United States Ambassador to Slovakia

From Wikipedia, the free encyclopedia
Jump to: navigation, search
For ambassadors to Czechoslovakia before the establishment of the Slovak Republic, see United States Ambassador to Czechoslovakia.
Ambassador of the United States to Slovakia
Department of state.svg
Seal of the United States Department of State
Theodore Sedgwick ambassador.jpg
Incumbent
Theodore Sedgwick

since July 4, 2010
Nominator Barack Obama
Inaugural holder Theodore E. Russell
as Ambassador Extraordinary and Plenipotentiary
Formation November 22, 1993
Website U.S. Embassy - Bratislava

Until 1992 the Slovak Republic had been united with the Czech Republic as the nation of Czechoslovakia. Following World War II, a U.S. consulate was established in Bratislava, but the consulate was closed on May 27, 1950, on the order of the Czechoslovak government, at the height of the Cold War. In 1990 the consulate was reestablished in Bratislava. The Consulate was upgraded to the status of Consulate General on October 21, 1991. In June 1992, the Slovak parliament voted to declare sovereignty and the Czech-Slovak federation dissolved peacefully on January 1, 1993. The United States recognized the Slovak Republic as an independent state and established diplomatic relations with it on January 1, 1993. The embassy in Bratislava was established January 4, 1993, with Mr. Hacker as Chargé d’Affaires ad interim. He was replaced by Eleanor Sutter on July 7, 1993. The first ambassador, Theodore E. Russell was commissioned to Slovakia on November 22, 1993. The United States has maintained diplomatic relations with Slovakia since 1993.

Ambassadors[edit]

U.S. diplomatic terms


Career FSO
After 1915, The United States Department of State began classifying ambassadors as career Foreign Service Officers (FSOs) for those who have served in the Foreign Service for a specified amount of time.

Political appointee
A person who is not a career foreign service officer, but is appointed by the president (often as a reward to political friends).

Appointed
The date that the ambassador took the oath of office; also known as “commissioning”. It follows confirmation of a presidential appointment by the Senate, or a Congressional-recess appointment by the president. In the case of a recess appointment, the ambassador requires subsequent confirmation by the Senate.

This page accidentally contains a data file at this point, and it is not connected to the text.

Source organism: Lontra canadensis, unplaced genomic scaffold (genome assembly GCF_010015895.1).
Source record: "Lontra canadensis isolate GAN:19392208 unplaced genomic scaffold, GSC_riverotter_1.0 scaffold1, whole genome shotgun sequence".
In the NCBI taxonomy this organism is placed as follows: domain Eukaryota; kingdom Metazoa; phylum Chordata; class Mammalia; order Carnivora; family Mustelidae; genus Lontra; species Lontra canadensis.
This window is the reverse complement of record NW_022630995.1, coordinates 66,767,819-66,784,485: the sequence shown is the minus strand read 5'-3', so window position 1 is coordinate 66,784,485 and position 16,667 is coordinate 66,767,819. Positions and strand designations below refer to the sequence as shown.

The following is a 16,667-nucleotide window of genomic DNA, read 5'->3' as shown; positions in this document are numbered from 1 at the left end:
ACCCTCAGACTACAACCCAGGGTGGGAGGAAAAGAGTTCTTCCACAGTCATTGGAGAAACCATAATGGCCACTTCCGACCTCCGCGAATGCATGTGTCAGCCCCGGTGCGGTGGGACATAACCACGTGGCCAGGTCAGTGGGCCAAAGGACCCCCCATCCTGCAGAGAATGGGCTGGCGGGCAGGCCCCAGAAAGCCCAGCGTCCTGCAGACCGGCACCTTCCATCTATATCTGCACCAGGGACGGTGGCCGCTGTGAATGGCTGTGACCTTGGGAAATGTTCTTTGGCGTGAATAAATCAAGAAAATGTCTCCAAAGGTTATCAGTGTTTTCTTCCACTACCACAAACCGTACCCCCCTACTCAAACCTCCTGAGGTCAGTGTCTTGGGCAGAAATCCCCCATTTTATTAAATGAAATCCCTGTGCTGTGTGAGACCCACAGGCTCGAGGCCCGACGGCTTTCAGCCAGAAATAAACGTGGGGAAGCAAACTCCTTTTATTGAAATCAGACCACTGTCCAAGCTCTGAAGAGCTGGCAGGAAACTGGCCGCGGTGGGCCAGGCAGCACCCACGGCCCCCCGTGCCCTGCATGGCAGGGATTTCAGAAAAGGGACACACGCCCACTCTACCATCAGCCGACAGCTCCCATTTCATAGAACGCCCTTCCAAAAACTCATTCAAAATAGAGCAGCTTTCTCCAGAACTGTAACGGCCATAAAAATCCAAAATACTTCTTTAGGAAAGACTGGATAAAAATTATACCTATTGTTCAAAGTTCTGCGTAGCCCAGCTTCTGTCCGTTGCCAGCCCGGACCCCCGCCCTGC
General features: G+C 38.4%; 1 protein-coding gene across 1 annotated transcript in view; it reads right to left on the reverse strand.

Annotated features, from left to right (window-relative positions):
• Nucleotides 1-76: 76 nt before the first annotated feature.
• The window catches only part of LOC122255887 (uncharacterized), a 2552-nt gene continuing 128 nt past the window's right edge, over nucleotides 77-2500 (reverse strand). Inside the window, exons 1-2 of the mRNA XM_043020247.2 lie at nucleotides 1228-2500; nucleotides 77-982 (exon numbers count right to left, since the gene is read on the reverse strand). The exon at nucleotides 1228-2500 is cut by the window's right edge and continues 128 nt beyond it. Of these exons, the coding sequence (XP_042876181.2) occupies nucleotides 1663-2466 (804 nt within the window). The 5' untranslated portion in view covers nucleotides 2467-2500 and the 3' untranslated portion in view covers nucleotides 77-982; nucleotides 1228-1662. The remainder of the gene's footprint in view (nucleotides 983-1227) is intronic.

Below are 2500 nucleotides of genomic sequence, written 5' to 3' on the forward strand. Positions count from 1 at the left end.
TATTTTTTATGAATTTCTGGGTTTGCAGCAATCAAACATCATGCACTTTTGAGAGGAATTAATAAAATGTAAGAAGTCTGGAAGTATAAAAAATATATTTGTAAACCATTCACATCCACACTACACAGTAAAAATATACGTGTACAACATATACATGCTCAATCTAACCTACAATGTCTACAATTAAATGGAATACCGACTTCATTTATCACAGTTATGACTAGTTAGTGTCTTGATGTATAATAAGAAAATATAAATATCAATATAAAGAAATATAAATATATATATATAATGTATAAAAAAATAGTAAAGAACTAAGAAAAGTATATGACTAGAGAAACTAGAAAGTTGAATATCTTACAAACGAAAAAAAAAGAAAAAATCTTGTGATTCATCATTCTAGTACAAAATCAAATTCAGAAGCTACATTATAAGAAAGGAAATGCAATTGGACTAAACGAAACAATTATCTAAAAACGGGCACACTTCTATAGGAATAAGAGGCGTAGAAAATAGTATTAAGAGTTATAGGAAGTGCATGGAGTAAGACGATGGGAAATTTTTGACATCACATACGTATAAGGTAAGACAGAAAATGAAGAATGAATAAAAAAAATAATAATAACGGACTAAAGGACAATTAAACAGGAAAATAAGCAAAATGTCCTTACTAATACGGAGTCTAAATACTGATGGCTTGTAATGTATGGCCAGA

Presented credentials
The date that the ambassador presented his letter of credence to the head of state or appropriate authority of the receiving nation. At this time the ambassador officially becomes the representative of his country. This would normally occur a short time after the ambassador’s arrival on station. The host nation may reject the ambassador by not receiving the ambassador’s letter, but this occurs only rarely.

Terminated mission
Usually the date that the ambassador left the country. In some cases a letter of recall is presented, ending the ambassador’s commission, either as a means of diplomatic protest or because the diplomat is being reassigned elsewhere and replaced by another envoy.

Chargé d'affaires
The person in charge of the business of the embassy when there is no ambassador commissioned to the host country. See chargé d'affaires.

Ad interim
Latin phrase meaning "for the time being", "in the meantime". See ad interim.
  • Theodore E. Russell – Career FSO
    • Title: Ambassador Extraordinary and Plenipotentiary
    • Appointed: November 22, 1993
    • Presented credentials: December 16, 1993
    • Terminated mission: Left post March 29, 1996
  • Ralph R. Johnson – Career FSO
    • Title: Ambassador Extraordinary and Plenipotentiary
    • Appointed: January 18, 1996
    • Presented credentials: April 4, 1996
    • Terminated mission: Left post May 21, 1999
  • Carl Spielvogel – Political appointee[1]
    • Title: Ambassador Extraordinary and Plenipotentiary
    • Appointed: August 3, 2000
    • Presented credentials: September 7, 2000
    • Terminated mission: Left post April 15, 2001
  • Ronald Weiser – Political appointee
    • Title: Ambassador Extraordinary and Plenipotentiary
    • Appointed: November 26, 2001
    • Presented credentials: January 5, 2002
    • Terminated mission: Left post December 19, 2004
  • Rodolphe M. “Skip” Vallee – Political appointee
    • Title: Ambassador Extraordinary and Plenipotentiary
    • Appointed: June 21, 2005
    • Presented credentials: August 23, 2005
    • Terminated mission: Left post December 5, 2007
  • Vincent Obsitnik – Political appointee
    • Title: Ambassador Extraordinary and Plenipotentiary
    • Appointed: November 9, 2007
    • Presented credentials: December 6, 2007
    • Terminated mission: January 20, 2009
  • Keith A. Eddins
    • Title: Chargé d'Affaires[2]
  • Theodore Sedgwick – Political appointee
    • Title: Ambassador Extraordinary and Plenipotentiary
    • Appointed: July 4, 2010
    • Presented credentials: August 18, 2010
    • Terminated mission: Incumbent

Notes[edit]

  1. ^ Spielvogel was commissioned during a recess of the Senate. A later nomination of September 28, 2000, was not acted upon by the Senate.
  2. ^ Laura Rozen of Politico on 20 January 2010 reported that the Obama administration would name Theodore Sedgwick, a lumber and publishing executive. See: http://www.politico.com/blogs/laurarozen/0110/Obama_names_lumber_exec_as_envoy_to_Slovakia.html

See also[edit]

References[edit]

External links[edit]